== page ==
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John Dewey's Instrumentalism

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Brian Prahl American Political Thought Ingram 2-27-03 John Dewey's Instrumentalism John Dewey, largely regarded as America's greatest philosopher, was born in 1859. Throughout his early life, he lived on a farm with protestant, socially ambitious parents. Chores that Dewey was required to do on this farm became a natural part of his life. Dewey also detested school, which he thought was mundane and worthless. He thought that education from "direct contacts with life" was much more worthwhile. These ideas early in his life, helped shape his instrumentalist philosophy. Dewey received his B.A. from the University of Vermont, and his doctorate from Johns Hopkins University. He then taught philosophy at the University of Michigan, University of Minnesota, University of Chicago, and Columbia University. While doing so, he became known for his theory of instrumentalism. The following pages examine this theory and his "application of democratic ideals to education"(Issak). It is impossible to discuss Dewey's instrumentalism without first defining pragmatism. ...read more.


For this to happen, "all members of the group must have an equable opportunity to receive and take from others"(Isaak, 378). This, despite the efforts of Dewey and others, is not the case in modern America. There is a class separation that prohibits equality of opportunity in education, among other things. This separation limits interaction between various social groups, and in turn, limits the commonality of goals between them. Without a variety of common interests, "the influences which educate some into masters, educate others into slaves"(Isaak, 378). We must break down these social barriers in order do maximize potential for individuals in all social groups. Dewey called this the social organization of knowledge. To Dewey, the purpose of education is the progress of humanity as a whole. The Platonic ideal of education was quite similar to Dewey's. The problem, however, is that Plato's view of humanity was limited. "He never got any conception of the indefinate plurality of activities which may characterize an individual or social group," according to Dewey(Isaak, 381). ...read more.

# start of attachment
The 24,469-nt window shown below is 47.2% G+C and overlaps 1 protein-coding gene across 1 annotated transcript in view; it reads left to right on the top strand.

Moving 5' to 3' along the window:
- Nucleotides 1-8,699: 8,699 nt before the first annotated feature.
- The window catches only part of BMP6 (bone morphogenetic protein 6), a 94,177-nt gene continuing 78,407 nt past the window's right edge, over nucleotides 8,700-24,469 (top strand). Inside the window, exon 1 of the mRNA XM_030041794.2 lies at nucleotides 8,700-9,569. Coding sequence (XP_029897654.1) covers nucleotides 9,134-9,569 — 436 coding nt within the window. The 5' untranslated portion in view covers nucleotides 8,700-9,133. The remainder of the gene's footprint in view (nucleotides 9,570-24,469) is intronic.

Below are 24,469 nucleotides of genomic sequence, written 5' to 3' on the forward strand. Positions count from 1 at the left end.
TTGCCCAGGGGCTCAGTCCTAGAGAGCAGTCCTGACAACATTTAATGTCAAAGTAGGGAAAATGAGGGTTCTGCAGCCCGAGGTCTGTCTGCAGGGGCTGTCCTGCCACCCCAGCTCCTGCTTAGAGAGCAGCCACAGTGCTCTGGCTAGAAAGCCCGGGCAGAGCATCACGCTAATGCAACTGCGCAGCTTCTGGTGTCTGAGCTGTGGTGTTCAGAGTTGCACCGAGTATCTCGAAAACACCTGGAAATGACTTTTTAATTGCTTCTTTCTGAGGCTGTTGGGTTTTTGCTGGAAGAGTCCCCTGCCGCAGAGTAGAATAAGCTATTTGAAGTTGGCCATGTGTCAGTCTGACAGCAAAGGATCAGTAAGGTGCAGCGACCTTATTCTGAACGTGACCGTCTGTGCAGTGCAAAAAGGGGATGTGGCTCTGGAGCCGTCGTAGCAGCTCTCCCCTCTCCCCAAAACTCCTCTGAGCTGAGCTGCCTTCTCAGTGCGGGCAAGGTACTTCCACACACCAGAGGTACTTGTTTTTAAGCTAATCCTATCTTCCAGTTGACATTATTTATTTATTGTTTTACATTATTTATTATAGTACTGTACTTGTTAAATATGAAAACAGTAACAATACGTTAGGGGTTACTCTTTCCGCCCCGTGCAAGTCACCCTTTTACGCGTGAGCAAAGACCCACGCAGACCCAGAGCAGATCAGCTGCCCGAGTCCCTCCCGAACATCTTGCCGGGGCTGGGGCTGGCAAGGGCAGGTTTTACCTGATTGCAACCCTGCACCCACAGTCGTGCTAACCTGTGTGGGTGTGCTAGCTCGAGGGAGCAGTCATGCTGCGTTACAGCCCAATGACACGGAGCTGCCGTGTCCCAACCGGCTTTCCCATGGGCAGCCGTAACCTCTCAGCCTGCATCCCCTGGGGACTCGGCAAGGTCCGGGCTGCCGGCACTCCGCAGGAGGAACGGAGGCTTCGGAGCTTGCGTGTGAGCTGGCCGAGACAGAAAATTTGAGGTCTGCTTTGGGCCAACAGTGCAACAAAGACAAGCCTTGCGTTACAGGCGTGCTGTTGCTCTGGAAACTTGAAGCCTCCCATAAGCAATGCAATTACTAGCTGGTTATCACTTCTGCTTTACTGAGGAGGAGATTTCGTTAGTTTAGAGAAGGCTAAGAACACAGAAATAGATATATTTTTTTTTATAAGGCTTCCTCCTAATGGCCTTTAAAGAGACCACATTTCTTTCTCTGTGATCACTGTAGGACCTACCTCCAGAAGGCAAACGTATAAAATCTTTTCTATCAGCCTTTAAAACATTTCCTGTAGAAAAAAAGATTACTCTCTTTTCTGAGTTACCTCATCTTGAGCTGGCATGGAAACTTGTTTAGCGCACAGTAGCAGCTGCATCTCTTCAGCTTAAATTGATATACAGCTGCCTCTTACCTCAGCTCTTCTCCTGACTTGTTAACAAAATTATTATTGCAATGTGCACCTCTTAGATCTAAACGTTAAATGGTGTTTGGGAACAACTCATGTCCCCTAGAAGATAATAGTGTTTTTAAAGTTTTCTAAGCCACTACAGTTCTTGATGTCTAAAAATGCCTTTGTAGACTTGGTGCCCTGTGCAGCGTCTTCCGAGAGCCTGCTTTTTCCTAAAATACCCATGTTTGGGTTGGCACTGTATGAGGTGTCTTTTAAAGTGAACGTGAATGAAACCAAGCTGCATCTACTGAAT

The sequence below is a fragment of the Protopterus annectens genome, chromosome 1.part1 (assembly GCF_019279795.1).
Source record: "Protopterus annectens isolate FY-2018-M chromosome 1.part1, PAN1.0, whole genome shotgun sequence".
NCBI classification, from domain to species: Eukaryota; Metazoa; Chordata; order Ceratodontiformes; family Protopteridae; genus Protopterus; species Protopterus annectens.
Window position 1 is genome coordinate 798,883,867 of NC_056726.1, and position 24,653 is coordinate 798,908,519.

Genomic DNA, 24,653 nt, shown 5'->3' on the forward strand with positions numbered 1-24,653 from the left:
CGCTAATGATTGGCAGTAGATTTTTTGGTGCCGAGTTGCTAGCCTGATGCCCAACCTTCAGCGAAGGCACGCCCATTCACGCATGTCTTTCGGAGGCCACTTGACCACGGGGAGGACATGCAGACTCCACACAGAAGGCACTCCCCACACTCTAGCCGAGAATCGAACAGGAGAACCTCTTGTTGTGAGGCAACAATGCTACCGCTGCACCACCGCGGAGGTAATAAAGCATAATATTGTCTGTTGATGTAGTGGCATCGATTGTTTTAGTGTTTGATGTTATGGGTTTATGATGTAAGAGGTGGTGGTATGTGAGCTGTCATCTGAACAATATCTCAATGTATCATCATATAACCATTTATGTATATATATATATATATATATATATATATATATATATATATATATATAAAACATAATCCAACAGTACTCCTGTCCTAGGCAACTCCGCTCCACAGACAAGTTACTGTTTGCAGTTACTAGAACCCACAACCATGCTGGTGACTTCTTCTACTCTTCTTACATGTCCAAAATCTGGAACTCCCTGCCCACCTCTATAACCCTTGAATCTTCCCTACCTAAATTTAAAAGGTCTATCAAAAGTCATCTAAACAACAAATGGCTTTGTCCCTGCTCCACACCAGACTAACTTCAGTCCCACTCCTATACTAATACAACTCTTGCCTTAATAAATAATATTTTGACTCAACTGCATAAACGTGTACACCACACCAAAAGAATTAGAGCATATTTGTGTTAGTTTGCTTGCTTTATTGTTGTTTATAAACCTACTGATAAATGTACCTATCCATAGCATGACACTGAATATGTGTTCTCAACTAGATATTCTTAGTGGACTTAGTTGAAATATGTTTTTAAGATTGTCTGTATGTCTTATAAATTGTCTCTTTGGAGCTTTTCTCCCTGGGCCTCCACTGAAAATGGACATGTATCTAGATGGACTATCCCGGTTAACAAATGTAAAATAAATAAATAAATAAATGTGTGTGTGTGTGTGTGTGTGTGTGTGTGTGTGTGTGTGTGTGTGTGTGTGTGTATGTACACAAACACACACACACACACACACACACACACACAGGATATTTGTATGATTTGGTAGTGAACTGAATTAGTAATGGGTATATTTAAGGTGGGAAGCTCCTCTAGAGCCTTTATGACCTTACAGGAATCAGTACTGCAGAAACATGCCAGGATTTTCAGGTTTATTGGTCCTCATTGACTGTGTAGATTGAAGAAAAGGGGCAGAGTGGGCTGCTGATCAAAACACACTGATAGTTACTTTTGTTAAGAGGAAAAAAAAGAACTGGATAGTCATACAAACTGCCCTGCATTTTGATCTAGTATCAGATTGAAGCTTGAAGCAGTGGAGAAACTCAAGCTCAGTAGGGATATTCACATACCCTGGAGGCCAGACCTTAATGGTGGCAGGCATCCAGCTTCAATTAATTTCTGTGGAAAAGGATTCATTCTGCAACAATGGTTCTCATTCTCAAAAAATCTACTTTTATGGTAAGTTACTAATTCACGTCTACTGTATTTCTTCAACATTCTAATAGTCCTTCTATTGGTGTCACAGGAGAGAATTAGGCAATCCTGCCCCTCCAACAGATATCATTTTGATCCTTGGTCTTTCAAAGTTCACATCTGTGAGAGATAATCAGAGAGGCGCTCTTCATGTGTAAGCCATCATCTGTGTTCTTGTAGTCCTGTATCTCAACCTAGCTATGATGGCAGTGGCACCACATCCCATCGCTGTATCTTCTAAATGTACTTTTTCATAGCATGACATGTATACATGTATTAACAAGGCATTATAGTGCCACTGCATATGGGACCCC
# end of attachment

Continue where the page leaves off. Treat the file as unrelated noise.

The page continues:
This links directly with pragmatism and instrumentalism in that both philosophies advocate that truth is what has proven to be successful by experience. On a basic level, the goal of society is to solve social problems. The solutions to these problems equal truth. But, since these problems are constantly changing, the ideal society must readily allow change. This society must also educate its members to "personal initiative and adaptability. Otherwise, they will be overwhelmed by the changes," and confusion will result(Isaak, 380). This education, according to Deweyian philosophy, "must begin at the earliest stages of a child's educational experience"(ency.com). Dewey revolutionized public school in America with this philosophy. Dewey believed that the purpose of education is not to prepare individuals for civil life. In this type of educational system, "disjoint facts and ideas are conveyed by the teacher and memorized by the student"(encyc.com). Knowledge of this type is not true knowledge. Dewey insisted that action is involved in knowledge, ... and that it is in experimental knowing that genuine intellectual integrity is found"(A in P). Add personal- Add conclusion ...read more.

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